The Spark

“The emancipation of the working class will only be achieved by the working class itself.” — Karl Marx

Charges in Flint Water Crisis Leave Out the Big Fish

Jan 18, 2021

Michigan Attorney General Dana Nessel announced charges against nine former state and Flint officials related to the Flint water crisis. Those officials included former Governor Rick Snyder, two of his close aides, two emergency managers he appointed to run Flint, three former officials from the state health department, and Flint’s former Public Works director.

In 2013, under the guise of fixing the city of Flint’s financial crisis, Snyder appointed Darnell Earley as the city’s Emergency Manager. Under his direction, the city of Flint chose to break away from the Detroit city water department and created the new Karegnondi Water Authority. This move was supposedly aimed at saving the city money, but it meant building a new intake tunnel to bring water from Lake Huron to Flint. Detroit’s system was already doing the same thing, so it really meant spending from 275 to 600 million dollars just to duplicate the old system.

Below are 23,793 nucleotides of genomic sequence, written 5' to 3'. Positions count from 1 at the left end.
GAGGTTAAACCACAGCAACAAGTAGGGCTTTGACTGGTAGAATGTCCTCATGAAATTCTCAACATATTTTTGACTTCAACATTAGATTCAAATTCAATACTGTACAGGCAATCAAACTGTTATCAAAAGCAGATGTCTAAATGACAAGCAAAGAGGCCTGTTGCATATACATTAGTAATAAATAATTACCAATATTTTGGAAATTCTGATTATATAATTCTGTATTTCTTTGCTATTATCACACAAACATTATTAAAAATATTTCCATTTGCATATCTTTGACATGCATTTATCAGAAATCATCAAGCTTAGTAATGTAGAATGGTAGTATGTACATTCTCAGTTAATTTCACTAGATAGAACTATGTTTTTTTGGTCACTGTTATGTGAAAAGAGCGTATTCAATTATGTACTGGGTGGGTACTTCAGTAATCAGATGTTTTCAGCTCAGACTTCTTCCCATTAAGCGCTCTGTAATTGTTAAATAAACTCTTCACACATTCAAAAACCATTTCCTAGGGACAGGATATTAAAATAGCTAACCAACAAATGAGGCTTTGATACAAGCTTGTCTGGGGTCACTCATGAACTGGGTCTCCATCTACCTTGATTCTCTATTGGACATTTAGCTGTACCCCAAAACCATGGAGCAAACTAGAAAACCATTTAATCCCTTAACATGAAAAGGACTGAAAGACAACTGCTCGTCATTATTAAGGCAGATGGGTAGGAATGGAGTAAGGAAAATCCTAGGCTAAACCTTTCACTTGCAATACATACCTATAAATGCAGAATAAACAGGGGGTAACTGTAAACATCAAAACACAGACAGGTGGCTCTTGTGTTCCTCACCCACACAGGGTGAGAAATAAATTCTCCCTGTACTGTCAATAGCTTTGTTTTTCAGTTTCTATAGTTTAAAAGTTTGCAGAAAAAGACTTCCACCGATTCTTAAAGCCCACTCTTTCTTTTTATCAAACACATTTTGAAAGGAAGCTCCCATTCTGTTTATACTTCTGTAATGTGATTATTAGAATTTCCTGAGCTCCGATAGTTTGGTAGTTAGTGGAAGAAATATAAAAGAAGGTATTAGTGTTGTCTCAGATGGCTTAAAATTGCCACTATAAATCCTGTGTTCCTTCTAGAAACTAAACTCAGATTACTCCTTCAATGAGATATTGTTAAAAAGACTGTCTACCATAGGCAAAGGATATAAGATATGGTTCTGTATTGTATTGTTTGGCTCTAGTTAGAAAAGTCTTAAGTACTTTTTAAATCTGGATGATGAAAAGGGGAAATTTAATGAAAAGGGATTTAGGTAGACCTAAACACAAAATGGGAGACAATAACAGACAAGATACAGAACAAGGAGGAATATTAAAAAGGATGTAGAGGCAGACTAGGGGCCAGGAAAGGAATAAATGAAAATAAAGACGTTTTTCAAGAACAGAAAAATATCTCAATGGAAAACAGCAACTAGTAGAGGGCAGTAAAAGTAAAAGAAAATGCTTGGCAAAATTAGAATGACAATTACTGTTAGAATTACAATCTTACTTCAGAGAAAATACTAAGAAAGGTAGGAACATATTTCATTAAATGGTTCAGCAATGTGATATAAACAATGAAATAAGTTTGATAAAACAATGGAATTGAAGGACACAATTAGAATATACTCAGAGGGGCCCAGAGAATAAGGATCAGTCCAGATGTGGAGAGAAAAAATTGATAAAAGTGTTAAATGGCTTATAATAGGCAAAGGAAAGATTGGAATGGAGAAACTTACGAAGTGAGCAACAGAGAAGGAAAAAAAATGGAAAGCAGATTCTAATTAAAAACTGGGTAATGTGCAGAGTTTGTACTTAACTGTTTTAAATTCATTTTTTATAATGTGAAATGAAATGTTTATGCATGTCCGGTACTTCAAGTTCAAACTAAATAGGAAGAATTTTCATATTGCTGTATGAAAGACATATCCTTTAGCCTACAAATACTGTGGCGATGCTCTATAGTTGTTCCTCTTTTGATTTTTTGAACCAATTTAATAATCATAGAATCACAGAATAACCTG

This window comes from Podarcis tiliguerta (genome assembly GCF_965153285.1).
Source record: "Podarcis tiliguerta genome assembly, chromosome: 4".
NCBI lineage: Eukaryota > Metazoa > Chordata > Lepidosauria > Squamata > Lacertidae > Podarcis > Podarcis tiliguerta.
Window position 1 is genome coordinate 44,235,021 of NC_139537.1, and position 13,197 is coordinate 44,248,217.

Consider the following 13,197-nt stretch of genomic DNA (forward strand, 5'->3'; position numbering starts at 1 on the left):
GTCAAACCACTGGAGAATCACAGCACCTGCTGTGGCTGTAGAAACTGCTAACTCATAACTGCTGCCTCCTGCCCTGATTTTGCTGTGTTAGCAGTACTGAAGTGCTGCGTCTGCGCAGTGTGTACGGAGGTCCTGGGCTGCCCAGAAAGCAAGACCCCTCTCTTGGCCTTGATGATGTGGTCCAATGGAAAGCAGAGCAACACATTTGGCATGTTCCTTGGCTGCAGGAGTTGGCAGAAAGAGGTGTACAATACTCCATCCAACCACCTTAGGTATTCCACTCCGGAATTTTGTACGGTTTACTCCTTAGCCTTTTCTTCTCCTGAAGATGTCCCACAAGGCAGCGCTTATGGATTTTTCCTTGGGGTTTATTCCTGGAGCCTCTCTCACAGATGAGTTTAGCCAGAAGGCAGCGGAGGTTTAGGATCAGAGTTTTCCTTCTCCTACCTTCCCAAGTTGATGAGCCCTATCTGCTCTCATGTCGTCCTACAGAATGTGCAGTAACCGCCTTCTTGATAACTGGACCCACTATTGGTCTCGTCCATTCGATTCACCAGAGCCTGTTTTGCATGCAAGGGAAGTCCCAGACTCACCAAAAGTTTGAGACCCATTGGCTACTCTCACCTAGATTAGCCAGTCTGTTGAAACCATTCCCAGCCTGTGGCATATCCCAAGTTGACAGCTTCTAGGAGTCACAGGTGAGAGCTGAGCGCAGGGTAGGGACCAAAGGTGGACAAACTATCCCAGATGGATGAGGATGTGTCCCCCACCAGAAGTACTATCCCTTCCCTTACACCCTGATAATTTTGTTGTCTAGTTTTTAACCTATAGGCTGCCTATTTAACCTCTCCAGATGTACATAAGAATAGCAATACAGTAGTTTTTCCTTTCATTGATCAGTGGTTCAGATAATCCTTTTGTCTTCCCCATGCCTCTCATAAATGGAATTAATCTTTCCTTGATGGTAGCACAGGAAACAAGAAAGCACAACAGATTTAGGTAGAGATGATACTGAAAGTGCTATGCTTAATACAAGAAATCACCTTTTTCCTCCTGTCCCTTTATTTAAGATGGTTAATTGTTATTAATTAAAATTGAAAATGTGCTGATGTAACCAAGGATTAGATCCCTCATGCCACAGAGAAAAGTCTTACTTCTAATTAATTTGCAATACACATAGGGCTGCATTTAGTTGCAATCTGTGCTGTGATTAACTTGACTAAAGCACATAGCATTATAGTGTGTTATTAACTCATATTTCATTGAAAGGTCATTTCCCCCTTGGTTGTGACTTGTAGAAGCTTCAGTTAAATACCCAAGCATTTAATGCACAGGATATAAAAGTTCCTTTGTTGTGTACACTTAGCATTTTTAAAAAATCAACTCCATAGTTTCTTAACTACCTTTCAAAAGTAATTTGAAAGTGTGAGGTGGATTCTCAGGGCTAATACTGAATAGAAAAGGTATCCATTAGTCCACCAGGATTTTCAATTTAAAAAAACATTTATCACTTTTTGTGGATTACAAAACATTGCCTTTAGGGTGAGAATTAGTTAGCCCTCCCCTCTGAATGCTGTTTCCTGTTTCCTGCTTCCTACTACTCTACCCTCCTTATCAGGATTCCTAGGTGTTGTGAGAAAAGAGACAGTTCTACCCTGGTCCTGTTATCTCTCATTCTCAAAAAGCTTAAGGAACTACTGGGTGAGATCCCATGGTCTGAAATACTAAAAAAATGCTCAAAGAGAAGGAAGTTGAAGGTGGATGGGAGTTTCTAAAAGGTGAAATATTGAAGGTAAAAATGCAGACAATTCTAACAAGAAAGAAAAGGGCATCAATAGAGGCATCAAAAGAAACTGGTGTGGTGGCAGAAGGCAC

This plan was, in fact, a boondoggle to benefit construction companies and supply untreated water to companies involved in fracking, DTE Energy, big agricultural players in the area, and companies with factories nearby.

While this unnecessary tunnel was being built, the city chose to draw its water from the Flint River.

This water was so corrosive that it caused lead to leach into the water from pipes leading into the homes of as many as 100,000 Flint residents. Thousands of Flint children were found to have elevated levels of lead in their blood, which interferes with healthy brain development and leads to learning disabilities.

It remains to be seen which of Nessel’s charges will stick and whether any of them amount to more than a slap on the wrist. They do not include, however, any charges against the corporate financial interests behind the push away from Detroit’s water system and the construction and creation of the new water authority.

Is this an oversight? No way—the State isn’t about to go after the very corporate interests it serves!